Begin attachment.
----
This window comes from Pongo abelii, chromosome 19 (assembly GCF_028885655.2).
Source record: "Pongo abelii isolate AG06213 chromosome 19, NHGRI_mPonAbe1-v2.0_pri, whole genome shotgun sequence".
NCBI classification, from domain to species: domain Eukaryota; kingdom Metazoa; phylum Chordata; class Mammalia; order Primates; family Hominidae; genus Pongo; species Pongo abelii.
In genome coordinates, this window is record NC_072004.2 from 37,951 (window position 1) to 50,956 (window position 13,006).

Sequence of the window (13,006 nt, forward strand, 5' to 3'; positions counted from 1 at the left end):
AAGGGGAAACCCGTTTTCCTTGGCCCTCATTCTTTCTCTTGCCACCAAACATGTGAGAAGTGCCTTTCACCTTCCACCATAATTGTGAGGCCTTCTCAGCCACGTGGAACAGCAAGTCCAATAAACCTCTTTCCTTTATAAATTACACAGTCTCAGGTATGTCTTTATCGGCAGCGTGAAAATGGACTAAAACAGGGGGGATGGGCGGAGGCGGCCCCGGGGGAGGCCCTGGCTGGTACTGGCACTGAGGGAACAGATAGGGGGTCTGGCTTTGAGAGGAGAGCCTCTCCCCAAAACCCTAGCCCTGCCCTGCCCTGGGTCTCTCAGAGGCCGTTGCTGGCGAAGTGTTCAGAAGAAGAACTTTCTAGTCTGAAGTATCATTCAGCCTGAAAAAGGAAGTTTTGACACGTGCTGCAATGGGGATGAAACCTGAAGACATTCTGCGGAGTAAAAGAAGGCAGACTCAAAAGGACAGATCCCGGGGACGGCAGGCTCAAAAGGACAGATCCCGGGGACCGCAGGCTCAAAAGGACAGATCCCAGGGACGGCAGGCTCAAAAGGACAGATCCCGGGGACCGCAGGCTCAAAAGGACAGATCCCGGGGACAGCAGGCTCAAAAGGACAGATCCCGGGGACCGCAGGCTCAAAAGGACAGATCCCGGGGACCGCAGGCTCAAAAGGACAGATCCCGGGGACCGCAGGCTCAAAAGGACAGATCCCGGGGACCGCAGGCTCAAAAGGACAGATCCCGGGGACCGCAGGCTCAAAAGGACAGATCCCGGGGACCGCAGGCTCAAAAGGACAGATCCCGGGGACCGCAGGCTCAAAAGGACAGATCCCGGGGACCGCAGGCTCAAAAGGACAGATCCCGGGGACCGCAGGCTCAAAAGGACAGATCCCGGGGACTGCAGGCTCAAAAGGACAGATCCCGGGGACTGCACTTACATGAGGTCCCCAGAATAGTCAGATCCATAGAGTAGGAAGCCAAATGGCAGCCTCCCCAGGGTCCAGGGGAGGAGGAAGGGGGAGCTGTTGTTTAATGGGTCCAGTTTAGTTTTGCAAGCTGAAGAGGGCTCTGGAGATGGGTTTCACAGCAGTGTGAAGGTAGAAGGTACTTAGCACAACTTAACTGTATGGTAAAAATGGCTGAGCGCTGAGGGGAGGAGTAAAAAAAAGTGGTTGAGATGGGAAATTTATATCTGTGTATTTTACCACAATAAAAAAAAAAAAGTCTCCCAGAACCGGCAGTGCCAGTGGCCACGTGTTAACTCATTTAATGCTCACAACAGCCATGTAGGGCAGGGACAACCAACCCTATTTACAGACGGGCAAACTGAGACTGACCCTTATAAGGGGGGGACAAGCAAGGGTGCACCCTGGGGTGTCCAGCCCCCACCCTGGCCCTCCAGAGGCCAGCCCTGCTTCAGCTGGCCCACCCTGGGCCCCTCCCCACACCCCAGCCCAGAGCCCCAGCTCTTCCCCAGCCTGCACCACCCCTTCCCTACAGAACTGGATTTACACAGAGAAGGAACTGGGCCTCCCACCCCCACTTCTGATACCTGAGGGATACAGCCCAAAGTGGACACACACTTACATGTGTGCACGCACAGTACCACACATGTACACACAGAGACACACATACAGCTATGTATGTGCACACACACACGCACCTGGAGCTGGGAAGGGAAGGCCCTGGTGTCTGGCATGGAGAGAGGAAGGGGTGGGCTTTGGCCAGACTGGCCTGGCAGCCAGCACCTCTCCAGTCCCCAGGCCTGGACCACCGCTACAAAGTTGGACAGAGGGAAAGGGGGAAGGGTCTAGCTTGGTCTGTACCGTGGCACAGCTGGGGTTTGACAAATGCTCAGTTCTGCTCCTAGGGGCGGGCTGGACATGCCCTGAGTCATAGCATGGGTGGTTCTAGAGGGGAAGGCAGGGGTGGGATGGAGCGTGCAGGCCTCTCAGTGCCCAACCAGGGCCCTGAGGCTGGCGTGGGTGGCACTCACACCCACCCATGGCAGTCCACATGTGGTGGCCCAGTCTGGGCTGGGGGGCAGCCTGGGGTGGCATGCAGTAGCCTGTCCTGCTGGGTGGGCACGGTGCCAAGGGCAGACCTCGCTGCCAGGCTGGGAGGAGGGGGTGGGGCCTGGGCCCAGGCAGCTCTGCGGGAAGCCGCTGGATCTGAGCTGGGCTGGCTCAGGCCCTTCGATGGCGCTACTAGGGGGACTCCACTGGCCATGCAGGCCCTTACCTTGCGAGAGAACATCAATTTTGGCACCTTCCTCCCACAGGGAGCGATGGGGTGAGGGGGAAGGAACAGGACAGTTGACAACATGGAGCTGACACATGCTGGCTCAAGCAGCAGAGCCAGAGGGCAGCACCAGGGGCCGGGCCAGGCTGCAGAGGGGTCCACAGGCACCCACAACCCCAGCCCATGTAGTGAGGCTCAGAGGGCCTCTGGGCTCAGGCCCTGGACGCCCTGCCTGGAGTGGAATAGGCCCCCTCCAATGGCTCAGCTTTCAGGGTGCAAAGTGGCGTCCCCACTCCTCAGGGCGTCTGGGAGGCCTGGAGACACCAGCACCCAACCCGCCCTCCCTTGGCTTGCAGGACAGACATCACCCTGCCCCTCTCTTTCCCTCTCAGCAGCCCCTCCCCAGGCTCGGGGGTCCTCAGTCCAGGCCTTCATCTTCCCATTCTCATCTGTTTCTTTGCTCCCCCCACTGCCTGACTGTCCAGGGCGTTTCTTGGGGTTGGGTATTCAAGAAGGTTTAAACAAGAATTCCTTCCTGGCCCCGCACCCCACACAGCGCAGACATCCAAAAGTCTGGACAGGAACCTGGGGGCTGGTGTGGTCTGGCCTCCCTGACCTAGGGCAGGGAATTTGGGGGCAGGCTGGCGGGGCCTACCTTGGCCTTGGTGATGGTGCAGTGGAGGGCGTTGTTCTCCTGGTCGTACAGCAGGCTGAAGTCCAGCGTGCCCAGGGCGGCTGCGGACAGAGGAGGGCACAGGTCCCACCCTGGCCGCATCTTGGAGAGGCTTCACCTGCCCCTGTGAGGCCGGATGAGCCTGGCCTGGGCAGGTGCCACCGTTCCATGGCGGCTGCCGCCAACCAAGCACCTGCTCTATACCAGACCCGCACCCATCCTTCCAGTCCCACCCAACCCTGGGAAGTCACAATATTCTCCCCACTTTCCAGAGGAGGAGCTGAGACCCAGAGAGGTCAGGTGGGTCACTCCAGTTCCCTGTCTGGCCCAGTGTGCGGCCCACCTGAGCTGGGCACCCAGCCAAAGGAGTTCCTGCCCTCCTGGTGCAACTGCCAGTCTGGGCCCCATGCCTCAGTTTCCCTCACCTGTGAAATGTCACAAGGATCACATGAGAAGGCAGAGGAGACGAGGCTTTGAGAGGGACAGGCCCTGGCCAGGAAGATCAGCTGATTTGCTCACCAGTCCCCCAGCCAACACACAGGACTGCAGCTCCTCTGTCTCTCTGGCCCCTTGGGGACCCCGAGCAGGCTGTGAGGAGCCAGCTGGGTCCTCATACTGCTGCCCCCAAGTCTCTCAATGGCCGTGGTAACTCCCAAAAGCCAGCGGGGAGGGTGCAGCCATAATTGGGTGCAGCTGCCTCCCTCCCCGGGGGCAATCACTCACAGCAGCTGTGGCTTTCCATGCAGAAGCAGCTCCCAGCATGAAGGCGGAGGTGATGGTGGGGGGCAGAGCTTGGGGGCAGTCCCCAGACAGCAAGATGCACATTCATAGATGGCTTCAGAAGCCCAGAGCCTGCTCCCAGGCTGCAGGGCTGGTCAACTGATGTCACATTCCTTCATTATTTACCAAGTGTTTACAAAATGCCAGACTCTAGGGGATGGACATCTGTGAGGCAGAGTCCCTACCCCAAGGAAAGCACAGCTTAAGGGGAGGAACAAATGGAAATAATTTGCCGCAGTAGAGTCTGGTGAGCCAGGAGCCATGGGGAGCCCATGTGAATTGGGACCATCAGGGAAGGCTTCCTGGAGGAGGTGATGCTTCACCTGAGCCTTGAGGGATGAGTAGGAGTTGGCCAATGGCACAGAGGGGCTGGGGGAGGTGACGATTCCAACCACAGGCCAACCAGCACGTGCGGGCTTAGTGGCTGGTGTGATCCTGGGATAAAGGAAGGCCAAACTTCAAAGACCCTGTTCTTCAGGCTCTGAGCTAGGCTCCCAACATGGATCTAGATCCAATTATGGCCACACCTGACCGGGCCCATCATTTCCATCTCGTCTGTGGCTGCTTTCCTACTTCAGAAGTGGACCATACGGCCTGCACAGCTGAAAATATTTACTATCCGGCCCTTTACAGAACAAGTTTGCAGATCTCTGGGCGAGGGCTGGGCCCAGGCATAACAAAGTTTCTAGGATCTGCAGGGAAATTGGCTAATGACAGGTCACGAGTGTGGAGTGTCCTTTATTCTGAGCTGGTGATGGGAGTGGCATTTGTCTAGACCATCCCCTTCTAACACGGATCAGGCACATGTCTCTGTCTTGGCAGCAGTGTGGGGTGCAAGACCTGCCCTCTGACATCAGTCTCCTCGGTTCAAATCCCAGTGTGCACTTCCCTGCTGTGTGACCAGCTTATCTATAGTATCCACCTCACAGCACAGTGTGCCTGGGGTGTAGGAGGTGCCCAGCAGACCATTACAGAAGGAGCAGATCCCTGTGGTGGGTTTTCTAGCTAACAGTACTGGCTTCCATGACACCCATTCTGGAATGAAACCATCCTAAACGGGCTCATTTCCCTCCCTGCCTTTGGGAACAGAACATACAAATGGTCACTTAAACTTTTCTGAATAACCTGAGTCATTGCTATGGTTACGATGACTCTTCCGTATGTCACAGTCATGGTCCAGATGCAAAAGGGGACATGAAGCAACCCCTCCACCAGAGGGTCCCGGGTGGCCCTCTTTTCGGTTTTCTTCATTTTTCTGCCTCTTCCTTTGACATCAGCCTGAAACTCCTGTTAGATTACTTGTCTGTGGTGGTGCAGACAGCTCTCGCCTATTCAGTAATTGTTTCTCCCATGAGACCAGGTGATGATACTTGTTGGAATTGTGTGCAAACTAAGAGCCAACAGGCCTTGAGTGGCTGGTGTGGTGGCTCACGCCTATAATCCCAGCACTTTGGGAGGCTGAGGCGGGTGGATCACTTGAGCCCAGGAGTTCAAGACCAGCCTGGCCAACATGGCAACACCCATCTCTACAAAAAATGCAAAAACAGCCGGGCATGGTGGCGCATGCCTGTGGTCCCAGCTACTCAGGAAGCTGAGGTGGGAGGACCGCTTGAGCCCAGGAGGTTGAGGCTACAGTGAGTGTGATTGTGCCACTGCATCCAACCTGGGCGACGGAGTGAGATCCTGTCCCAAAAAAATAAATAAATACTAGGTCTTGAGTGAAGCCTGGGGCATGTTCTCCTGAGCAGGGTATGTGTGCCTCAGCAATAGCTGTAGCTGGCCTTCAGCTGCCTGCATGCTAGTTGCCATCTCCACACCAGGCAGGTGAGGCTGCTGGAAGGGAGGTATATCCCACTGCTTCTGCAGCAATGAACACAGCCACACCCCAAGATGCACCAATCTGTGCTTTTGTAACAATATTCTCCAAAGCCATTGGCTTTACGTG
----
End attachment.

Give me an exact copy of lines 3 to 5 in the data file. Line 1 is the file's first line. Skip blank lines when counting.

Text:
NCBI classification, from domain to species: domain Eukaryota; kingdom Metazoa; phylum Chordata; class Mammalia; order Primates; family Hominidae; genus Pongo; species Pongo abelii.
In genome coordinates, this window is record NC_072004.2 from 37,951 (window position 1) to 50,956 (window position 13,006).

Sequence of the window (13,006 nt, forward strand, 5' to 3'; positions counted from 1 at the left end):